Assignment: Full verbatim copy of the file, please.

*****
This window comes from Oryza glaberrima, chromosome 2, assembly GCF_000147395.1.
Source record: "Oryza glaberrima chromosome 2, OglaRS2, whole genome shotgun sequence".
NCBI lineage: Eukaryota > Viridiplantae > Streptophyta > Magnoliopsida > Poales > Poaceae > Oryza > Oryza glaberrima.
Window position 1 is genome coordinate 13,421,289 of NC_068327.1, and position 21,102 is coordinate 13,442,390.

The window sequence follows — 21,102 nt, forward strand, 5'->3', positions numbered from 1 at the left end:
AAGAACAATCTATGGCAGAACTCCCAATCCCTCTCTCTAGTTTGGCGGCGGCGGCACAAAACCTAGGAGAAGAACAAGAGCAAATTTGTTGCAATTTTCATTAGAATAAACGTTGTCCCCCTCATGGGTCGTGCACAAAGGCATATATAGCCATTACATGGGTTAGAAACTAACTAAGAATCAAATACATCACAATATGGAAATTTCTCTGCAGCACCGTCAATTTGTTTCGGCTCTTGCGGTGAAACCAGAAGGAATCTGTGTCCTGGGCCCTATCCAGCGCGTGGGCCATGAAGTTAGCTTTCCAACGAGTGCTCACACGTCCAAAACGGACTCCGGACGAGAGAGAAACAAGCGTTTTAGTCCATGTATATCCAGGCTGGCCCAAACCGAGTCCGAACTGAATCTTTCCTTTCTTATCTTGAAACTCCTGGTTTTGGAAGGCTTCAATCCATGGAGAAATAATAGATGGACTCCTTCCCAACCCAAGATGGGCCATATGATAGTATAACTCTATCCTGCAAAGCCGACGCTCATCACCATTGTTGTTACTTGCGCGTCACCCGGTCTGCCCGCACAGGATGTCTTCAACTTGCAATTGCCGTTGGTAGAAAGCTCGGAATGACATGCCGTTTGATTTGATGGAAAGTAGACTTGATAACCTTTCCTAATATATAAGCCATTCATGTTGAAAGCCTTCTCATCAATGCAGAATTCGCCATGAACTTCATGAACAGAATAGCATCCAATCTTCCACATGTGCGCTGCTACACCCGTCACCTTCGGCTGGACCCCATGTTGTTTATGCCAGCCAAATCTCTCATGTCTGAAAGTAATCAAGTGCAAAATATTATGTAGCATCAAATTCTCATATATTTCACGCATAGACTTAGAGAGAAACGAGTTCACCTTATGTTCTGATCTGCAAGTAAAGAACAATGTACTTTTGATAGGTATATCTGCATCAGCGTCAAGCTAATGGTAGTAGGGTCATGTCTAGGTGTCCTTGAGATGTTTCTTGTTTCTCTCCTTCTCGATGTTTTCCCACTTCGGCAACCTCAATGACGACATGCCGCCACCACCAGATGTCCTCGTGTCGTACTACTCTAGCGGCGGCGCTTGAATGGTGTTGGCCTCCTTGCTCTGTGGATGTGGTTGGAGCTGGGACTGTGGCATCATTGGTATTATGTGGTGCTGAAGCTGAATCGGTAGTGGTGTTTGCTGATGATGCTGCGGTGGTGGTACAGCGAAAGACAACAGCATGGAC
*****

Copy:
This window comes from Oryza glaberrima, chromosome 2, assembly GCF_000147395.1.
Source record: "Oryza glaberrima chromosome 2, OglaRS2, whole genome shotgun sequence".
NCBI lineage: Eukaryota > Viridiplantae > Streptophyta > Magnoliopsida > Poales > Poaceae > Oryza > Oryza glaberrima.
Window position 1 is genome coordinate 13,421,289 of NC_068327.1, and position 21,102 is coordinate 13,442,390.

The window sequence follows — 21,102 nt, forward strand, 5'->3', positions numbered from 1 at the left end:
AAGAACAATCTATGGCAGAACTCCCAATCCCTCTCTCTAGTTTGGCGGCGGCGGCACAAAACCTAGGAGAAGAACAAGAGCAAATTTGTTGCAATTTTCATTAGAATAAACGTTGTCCCCCTCATGGGTCGTGCACAAAGGCATATATAGCCATTACATGGGTTAGAAACTAACTAAGAATCAAATACATCACAATATGGAAATTTCTCTGCAGCACCGTCAATTTGTTTCGGCTCTTGCGGTGAAACCAGAAGGAATCTGTGTCCTGGGCCCTATCCAGCGCGTGGGCCATGAAGTTAGCTTTCCAACGAGTGCTCACACGTCCAAAACGGACTCCGGACGAGAGAGAAACAAGCGTTTTAGTCCATGTATATCCAGGCTGGCCCAAACCGAGTCCGAACTGAATCTTTCCTTTCTTATCTTGAAACTCCTGGTTTTGGAAGGCTTCAATCCATGGAGAAATAATAGATGGACTCCTTCCCAACCCAAGATGGGCCATATGATAGTATAACTCTATCCTGCAAAGCCGACGCTCATCACCATTGTTGTTACTTGCGCGTCACCCGGTCTGCCCGCACAGGATGTCTTCAACTTGCAATTGCCGTTGGTAGAAAGCTCGGAATGACATGCCGTTTGATTTGATGGAAAGTAGACTTGATAACCTTTCCTAATATATAAGCCATTCATGTTGAAAGCCTTCTCATCAATGCAGAATTCGCCATGAACTTCATGAACAGAATAGCATCCAATCTTCCACATGTGCGCTGCTACACCCGTCACCTTCGGCTGGACCCCATGTTGTTTATGCCAGCCAAATCTCTCATGTCTGAAAGTAATCAAGTGCAAAATATTATGTAGCATCAAATTCTCATATATTTCACGCATAGACTTAGAGAGAAACGAGTTCACCTTATGTTCTGATCTGCAAGTAAAGAACAATGTACTTTTGATAGGTATATCTGCATCAGCGTCAAGCTAATGGTAGTAGGGTCATGTCTAGGTGTCCTTGAGATGTTTCTTGTTTCTCTCCTTCTCGATGTTTTCCCACTTCGGCAACCTCAATGACGACATGCCGCCACCACCAGATGTCCTCGTGTCGTACTACTCTAGCGGCGGCGCTTGAATGGTGTTGGCCTCCTTGCTCTGTGGATGTGGTTGGAGCTGGGACTGTGGCATCATTGGTATTATGTGGTGCTGAAGCTGAATCGGTAGTGGTGTTTGCTGATGATGCTGCGGTGGTGGTACAGCGAAAGACAACAGCATGGAC